“All the kids would come over on a weekend and do a mock news show. They would do goofy things,” his mom Lauri mentioned. But she never questioned their shenanigans, she enjoyed his humor. She quickly accepted that the camera was his childhood toy and storytelling was his way of expressing himself.

Over time, Hutchins developed his techniques and incorporated film into his life at school. His slender body, somehow supporting a bulky camera, scurried around every hallway corner packed with students slamming locker doors. He began creating pep week montages, high school football segments, and prom packages. “I did a comedy in high school and had 300 students come out to see it. Everyone was roaring with laughter and it was a greater feeling than any sex or drug I’ve had in my life.”

Pieter Ketelaar, Hutchins’ high school print journalism teacher, recognized his special gift. “It was evident early on that he was an unusual type of talent both in level and in discipline,” Ketelaar said. “He was already very much into film and he brought a lot of those story telling abilities to what we do.” Teachers were attracted to his work ethic and maturity. “He was the rare student that could have a conversation with an adult and converse on that level.”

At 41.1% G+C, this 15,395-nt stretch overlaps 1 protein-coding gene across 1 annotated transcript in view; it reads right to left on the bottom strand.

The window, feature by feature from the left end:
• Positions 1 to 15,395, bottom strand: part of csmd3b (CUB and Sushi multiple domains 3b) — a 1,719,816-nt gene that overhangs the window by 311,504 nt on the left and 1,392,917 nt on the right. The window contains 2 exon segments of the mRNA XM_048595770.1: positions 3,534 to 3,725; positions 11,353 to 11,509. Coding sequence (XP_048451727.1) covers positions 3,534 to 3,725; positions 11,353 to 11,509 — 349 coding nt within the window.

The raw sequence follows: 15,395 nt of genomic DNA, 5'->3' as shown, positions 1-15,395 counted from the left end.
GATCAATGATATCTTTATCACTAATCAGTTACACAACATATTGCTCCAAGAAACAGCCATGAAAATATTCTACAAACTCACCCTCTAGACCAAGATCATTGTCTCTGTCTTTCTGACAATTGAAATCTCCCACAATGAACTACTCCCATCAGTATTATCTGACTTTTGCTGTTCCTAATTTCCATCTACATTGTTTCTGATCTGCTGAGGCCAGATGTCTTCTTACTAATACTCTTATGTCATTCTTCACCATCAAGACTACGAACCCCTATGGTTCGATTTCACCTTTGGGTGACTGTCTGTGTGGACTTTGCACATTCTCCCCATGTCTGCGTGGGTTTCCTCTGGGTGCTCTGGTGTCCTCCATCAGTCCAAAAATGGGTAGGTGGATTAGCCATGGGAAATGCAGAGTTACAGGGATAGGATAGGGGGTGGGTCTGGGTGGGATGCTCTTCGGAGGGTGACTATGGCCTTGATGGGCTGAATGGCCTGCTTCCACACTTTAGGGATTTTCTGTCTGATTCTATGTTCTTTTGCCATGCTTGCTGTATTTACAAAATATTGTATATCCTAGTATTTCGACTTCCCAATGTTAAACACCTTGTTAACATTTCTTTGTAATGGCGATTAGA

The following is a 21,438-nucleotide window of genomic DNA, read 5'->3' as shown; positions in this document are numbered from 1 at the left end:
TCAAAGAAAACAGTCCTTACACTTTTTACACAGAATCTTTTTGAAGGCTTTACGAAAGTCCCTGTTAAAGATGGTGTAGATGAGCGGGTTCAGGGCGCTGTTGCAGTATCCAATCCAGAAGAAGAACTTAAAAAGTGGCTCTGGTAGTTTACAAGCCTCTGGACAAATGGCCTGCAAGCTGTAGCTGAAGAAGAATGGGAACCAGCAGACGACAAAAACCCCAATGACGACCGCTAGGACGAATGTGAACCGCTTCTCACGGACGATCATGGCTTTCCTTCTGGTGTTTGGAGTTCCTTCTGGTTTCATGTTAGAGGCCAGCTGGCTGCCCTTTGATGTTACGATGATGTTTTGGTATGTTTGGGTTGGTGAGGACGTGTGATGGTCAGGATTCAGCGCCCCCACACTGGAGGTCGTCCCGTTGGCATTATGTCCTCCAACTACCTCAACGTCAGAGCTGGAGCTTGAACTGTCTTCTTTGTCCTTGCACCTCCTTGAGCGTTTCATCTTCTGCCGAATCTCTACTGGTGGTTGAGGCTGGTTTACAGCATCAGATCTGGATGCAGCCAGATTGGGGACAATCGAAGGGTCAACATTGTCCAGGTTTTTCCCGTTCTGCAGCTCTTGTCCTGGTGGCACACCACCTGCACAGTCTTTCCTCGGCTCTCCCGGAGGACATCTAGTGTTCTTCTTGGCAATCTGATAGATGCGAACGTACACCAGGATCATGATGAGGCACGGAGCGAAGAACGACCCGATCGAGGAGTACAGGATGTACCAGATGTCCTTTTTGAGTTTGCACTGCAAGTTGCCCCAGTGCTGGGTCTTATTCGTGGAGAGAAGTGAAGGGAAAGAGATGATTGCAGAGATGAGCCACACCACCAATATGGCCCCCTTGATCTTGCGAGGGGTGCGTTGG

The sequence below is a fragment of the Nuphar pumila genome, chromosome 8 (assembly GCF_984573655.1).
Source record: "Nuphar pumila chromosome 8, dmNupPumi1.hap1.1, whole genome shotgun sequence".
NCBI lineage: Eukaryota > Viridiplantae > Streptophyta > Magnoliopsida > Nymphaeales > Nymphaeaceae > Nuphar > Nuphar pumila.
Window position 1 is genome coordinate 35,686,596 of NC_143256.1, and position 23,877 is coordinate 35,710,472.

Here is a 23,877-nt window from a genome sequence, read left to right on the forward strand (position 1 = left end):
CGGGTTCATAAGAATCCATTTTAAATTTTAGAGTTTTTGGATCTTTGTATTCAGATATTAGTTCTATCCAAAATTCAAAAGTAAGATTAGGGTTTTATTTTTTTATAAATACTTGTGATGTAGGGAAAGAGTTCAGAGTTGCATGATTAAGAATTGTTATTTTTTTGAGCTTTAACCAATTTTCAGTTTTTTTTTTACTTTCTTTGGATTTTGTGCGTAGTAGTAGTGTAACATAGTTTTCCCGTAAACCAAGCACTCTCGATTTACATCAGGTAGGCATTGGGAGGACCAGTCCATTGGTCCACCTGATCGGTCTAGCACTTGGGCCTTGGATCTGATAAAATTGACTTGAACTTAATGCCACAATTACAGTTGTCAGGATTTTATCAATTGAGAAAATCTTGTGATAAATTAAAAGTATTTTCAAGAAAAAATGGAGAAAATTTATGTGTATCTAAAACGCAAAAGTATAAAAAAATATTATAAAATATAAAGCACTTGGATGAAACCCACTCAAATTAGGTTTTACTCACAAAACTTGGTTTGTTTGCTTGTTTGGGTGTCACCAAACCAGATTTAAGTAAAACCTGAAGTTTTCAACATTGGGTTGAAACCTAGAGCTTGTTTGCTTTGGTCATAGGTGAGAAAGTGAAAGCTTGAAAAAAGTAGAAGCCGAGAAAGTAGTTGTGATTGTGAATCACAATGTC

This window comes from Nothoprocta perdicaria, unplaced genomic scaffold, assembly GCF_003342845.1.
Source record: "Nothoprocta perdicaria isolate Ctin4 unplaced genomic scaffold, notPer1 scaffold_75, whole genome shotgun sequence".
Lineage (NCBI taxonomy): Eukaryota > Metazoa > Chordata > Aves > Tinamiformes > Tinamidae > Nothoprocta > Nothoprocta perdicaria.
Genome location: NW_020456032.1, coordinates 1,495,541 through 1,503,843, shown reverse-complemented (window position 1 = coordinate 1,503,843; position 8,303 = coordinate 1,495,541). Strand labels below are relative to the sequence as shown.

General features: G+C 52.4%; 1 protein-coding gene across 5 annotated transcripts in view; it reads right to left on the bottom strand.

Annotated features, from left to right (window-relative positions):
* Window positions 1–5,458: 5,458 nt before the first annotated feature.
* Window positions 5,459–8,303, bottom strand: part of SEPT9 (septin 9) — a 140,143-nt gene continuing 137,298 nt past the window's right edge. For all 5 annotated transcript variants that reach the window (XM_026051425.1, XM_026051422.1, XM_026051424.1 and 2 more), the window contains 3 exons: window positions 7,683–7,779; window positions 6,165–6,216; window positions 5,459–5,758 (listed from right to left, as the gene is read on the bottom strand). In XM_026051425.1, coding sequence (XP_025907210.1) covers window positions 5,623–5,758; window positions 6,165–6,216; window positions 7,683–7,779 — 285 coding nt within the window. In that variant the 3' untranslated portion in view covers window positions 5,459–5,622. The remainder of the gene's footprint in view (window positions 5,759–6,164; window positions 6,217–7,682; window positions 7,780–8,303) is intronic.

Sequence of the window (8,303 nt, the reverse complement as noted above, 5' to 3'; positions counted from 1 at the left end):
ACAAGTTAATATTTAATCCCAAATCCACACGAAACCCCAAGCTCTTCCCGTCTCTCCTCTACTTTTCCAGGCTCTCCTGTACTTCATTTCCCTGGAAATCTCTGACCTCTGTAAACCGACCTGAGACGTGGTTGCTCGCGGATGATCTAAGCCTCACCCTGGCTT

But there was one defining moment for Hutchins that signified the start to a real filmmaking career. During his freshman year at Hofstra University, he produced “Too Shy,” a poignant short film describing the high school relationship between a boy and a girl in love who were just too shy. The film went viral in India with 1.8 million views and a 99 percent rating on YouTube.